Are you a TV Fanatic?
Sign up for our daily newsletter to receive personalized television news for free!
Michael gets excited when he's invited by CFO David Wallace to be honored on stage at the Dunder Mifflin shareholder meeting in New York.
He brings Andy, Dwight and Oscar along for the ride in the limo that was sent, making Oscar wonder why the company would spend money on sending a limo when it's about to go bankrupt.
Oscar is further baffled at the fact that they booked a huge conference room for the meeting. Andy suggests that Oscar take a stand, but Oscar refuses to for fear of losing his job.
When the meeting begins, the panel, which Michael is a part of, is greeted by jeers, which is not what Michael was hoping for.
Michael is commended by CEO Alan for his ability to maintain profitability with the Scranton branch.
When the meeting appears to be going nowhere, the panel takes a break, but not before Michael gives the crowd the false hope of a 45-day plan to fix Dunder Mifflin.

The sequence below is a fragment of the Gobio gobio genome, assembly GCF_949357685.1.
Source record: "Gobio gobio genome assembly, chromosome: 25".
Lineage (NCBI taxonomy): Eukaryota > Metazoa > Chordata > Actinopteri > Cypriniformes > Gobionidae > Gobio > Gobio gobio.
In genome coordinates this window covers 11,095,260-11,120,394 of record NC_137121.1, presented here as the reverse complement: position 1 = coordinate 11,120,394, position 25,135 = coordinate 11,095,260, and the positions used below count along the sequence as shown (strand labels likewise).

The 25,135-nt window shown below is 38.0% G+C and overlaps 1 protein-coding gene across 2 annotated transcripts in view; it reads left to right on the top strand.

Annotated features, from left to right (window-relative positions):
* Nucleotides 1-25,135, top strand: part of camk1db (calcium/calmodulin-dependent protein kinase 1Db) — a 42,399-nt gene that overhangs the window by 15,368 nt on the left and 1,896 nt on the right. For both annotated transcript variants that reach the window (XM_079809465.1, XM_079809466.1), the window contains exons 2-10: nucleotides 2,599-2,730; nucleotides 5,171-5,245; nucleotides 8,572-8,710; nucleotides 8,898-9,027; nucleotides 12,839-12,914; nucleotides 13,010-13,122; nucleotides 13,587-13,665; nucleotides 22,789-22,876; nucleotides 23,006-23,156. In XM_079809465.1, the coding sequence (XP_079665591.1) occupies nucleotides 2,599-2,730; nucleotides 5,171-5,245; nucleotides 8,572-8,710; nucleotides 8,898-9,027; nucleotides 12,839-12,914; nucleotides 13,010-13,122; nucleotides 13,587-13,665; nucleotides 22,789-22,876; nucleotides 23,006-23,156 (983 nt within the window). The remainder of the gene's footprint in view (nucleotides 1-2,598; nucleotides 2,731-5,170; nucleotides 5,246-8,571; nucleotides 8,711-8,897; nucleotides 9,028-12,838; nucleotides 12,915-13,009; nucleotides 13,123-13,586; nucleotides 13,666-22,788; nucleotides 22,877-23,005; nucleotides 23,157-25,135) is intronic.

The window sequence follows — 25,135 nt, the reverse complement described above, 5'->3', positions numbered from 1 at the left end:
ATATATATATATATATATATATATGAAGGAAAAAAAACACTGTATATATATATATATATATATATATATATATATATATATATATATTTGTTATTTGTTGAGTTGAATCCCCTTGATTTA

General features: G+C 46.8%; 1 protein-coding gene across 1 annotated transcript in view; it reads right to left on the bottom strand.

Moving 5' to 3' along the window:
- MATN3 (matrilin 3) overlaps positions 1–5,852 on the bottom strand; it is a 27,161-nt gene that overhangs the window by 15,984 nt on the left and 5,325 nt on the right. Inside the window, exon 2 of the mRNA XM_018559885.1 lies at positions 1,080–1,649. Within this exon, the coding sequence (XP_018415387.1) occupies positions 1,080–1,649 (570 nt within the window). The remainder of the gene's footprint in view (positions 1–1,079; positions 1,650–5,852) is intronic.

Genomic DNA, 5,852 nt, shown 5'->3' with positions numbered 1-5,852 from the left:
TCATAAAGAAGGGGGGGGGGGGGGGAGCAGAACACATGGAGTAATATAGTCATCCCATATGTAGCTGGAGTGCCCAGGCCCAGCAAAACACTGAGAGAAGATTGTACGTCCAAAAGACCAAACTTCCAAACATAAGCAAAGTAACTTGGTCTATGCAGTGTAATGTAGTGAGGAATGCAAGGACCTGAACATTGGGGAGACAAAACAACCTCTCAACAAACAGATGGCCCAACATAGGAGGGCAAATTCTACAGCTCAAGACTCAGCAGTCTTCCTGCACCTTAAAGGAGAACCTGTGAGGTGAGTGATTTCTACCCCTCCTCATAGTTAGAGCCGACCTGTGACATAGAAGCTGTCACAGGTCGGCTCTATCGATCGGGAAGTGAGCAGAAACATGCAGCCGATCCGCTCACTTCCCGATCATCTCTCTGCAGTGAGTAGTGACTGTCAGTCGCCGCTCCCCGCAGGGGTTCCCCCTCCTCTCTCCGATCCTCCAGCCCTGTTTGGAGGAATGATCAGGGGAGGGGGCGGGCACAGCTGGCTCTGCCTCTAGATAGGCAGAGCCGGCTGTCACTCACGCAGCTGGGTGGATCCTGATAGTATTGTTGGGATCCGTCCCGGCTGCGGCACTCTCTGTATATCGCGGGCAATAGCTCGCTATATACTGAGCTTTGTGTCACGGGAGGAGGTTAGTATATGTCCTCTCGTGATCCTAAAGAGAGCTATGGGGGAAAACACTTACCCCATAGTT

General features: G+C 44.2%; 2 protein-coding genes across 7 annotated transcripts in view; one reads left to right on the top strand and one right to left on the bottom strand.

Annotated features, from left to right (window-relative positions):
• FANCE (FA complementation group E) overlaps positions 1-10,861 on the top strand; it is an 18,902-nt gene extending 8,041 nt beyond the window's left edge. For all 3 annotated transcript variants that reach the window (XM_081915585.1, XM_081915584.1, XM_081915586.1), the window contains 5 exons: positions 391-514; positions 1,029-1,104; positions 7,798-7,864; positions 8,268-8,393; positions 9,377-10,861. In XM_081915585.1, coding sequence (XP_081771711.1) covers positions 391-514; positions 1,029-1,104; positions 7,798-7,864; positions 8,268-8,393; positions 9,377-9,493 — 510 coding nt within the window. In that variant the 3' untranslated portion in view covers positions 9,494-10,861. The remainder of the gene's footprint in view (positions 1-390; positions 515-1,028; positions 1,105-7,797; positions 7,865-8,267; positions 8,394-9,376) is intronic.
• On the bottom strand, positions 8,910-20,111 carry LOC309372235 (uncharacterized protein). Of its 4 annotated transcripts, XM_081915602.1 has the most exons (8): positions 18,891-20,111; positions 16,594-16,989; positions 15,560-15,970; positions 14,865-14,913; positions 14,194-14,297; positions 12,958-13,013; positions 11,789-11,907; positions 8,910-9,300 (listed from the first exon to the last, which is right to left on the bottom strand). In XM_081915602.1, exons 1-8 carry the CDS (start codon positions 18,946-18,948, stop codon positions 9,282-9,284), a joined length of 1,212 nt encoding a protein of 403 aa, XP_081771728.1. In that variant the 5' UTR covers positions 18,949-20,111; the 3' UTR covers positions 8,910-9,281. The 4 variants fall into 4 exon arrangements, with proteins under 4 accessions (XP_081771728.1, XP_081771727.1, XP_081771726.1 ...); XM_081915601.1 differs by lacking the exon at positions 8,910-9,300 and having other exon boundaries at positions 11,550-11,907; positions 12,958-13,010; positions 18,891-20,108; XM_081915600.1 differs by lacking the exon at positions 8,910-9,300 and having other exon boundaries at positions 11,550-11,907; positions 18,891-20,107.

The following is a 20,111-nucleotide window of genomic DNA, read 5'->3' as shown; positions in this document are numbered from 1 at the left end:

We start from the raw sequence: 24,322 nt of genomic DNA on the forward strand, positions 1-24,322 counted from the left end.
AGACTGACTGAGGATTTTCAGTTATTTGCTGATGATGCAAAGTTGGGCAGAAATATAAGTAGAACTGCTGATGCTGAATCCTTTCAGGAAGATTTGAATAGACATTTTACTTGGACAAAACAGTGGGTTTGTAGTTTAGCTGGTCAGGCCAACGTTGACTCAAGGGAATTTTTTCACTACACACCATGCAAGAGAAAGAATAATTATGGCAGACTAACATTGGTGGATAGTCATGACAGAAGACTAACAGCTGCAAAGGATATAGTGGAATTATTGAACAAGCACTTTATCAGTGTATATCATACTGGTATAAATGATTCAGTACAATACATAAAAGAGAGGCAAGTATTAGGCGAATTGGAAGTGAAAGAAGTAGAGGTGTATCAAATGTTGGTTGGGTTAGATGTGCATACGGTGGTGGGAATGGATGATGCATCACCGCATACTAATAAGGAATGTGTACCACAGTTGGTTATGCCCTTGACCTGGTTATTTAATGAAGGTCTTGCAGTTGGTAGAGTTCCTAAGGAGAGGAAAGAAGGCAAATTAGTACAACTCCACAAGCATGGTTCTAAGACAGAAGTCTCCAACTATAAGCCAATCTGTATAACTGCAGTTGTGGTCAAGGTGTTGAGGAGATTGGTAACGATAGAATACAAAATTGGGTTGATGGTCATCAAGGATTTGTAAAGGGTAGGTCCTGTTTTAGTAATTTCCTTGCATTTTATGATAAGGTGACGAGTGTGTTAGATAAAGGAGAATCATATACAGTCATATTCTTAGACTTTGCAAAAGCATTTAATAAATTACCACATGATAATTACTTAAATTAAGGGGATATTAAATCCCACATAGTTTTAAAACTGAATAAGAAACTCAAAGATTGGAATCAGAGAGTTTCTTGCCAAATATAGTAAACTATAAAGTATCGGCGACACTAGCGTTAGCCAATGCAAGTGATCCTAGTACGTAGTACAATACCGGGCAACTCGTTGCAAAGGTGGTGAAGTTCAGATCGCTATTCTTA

Jim has a hard time getting Ryan to do work, as Ryan sees no point since the company is on the verge of closing.
Ryan sends an email around the office regarding Jim's lack of authority over the office, prompting Phyllis to take a two hour lunch.
Jim thinks that he needs to make an example of Ryan in front of everyone, which Pam doesn't think Jim is capable of doing.
Jim ultimately decides to give Ryan his own new personal office space in the small closet in the kitchen without any Internet.
Humiliated, Ryan apologizes, but Jim puts him in the closet anyway.
Back in New York, a frustrated Wallace is asking Michael what his 45-day plan is for the shareholders. Michael doesn't have an idea, so he calls Oscar into the hotel room for some suggestions.
Oscar doesn't give any suggestions, so the former U.S. Congressman presiding over the meeting calls Michael a moron and takes away his limo privileges.
Michael then triumphantly sneaks away with Dwight, Andy, and Oscar into their limo and drive out of the city.
The camera catches a glance at the stock market ticker, where the Dunder Mifflin (DMI) stock price, currently $1.13, continues to drop.